An Australian wheat exporter at the centre of a scandal over its dealings with Iraq has admitted in an official inquiry that it inflated its prices.
AWB CEO Andrew Lindberg admits the problematic deal
AWB confirmed on Wednesday it raised the price of wheat it sold to Saddam Hussein's Iraq regime to cover a debt owed to an Australian oil firm.
The inquiry has already heard that AWB was aware it was paying kickbacks to Iraq through bogus transport costs.
Australia's opposition has accused the government of ignoring AWB's actions.
The inquiry heard on Wednesday that AWB inflated the price of wheat it sold to Iraq through the UN-managed oil-for-food programme in order to recover US$7.8m owed to oil giant BHP.
The debt dated to 1996, when BHP sold 20,000 tonnes of wheat, supplied by AWB, to the Iraqi government in return for oil rights.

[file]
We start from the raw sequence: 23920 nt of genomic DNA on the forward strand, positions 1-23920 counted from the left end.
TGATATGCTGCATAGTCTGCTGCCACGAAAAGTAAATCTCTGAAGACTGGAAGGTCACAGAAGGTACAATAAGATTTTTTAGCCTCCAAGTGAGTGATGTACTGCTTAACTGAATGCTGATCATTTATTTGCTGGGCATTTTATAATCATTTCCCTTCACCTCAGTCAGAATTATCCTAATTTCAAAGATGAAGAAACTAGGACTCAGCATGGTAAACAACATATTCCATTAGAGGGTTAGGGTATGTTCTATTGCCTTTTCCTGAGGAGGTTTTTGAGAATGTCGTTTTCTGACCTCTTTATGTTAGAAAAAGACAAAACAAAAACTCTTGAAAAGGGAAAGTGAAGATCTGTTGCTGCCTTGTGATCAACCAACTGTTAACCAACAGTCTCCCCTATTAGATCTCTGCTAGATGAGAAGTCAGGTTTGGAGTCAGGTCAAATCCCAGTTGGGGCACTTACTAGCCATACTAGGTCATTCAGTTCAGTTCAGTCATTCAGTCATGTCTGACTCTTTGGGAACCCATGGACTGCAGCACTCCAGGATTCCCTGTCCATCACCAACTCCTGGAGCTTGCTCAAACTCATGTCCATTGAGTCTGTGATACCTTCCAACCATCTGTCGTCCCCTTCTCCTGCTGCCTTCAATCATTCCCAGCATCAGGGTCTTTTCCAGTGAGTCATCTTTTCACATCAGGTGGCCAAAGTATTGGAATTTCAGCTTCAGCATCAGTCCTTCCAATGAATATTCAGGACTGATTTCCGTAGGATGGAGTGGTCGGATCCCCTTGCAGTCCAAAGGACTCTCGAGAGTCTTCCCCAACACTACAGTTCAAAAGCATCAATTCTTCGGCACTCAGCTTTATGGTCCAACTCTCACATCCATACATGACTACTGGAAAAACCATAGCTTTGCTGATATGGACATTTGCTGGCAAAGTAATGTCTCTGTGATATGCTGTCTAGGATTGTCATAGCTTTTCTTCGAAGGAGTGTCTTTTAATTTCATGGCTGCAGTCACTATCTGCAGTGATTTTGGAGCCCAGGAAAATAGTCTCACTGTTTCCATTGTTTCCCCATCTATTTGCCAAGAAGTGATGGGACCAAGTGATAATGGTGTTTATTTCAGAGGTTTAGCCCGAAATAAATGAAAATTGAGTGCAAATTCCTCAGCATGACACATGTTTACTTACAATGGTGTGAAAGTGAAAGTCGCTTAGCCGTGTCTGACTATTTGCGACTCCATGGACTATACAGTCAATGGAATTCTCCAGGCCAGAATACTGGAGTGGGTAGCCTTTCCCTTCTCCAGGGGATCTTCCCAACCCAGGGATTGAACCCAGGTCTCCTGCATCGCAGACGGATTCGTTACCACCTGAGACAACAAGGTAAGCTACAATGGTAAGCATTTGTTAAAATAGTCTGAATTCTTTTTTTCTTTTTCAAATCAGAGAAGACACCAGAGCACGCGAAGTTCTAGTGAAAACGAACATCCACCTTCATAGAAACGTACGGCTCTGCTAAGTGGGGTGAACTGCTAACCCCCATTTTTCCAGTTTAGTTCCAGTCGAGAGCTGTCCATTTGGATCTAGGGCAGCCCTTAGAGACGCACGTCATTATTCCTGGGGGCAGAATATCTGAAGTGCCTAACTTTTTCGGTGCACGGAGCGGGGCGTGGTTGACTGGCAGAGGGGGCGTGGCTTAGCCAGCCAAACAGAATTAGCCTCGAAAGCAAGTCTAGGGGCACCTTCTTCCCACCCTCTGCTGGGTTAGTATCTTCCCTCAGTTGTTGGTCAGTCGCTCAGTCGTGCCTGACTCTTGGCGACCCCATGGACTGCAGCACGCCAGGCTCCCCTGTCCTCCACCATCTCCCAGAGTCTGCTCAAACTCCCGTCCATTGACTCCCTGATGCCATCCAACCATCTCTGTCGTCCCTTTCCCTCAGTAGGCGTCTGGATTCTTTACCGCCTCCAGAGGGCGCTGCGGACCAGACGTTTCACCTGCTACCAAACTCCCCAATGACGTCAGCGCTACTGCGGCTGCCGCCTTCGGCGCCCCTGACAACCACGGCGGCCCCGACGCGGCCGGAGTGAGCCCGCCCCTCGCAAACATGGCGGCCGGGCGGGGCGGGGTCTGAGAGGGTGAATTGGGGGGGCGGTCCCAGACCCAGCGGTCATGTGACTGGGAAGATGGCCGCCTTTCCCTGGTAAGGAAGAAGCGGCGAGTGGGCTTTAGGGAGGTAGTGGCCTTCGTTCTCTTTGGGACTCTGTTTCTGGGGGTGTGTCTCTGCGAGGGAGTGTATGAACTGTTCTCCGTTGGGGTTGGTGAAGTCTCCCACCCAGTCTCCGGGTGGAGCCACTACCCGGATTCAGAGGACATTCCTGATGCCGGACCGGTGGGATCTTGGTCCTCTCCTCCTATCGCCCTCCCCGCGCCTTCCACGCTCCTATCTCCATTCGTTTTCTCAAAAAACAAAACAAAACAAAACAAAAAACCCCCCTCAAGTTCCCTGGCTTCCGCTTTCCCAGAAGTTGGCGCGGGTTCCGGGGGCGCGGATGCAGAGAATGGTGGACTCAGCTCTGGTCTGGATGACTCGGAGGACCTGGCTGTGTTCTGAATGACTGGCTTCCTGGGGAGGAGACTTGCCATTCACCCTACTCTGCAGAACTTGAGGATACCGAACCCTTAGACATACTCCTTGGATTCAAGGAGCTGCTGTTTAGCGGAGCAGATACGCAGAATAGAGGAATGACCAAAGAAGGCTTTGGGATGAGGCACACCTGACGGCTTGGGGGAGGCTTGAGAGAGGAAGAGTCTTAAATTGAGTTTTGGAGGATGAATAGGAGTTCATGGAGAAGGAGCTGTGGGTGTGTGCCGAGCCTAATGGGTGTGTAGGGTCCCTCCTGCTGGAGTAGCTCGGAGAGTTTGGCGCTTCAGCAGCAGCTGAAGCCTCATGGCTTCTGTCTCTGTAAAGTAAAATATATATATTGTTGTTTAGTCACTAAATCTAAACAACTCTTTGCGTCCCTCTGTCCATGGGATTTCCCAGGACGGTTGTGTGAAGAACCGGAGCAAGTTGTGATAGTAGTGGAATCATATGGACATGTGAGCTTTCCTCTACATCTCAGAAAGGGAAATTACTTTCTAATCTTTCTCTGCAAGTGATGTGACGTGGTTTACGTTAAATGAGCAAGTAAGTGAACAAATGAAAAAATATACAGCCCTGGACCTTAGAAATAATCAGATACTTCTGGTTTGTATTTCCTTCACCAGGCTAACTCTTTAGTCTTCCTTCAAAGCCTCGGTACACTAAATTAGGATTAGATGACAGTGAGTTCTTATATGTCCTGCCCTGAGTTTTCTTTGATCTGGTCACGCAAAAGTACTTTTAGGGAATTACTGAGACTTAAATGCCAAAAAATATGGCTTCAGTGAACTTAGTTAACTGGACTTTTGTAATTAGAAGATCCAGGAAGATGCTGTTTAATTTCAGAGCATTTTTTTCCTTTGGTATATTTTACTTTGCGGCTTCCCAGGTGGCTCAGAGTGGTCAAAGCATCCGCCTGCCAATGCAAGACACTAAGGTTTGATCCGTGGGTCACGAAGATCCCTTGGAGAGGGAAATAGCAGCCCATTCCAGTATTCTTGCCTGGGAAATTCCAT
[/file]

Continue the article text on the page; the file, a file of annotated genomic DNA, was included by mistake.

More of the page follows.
AWB collected US$500,000 for its aid in recovering that debt, the inquiry heard.
The AWB is now a private listed company but was the government's wheat board at the time.
The Australian government commission is also investigating the government's own role in the AWB exports.
Labor's spokesman on foreign affairs, Kevin Rudd, claimed on Wednesday that in January 2000 the government received formal warning from the UN about the activities of the AWB.
He questioned what key ministers did in response, and said they should be brought before the inquiry.
The Australian wheat exporter was the largest single supplier of humanitarian goods under the oil-for-food programme between 1996 and 2003.
The programme allowed the Iraqis to sell oil and import food and medicine at a time when sanctions had been introduced.
The inquiry in Sydney will determine if AWB and two other smaller organisations have broken any Australian laws in their oil-for-food dealings.
The commission can recommend that executives be prosecuted if these allegations are substantiated.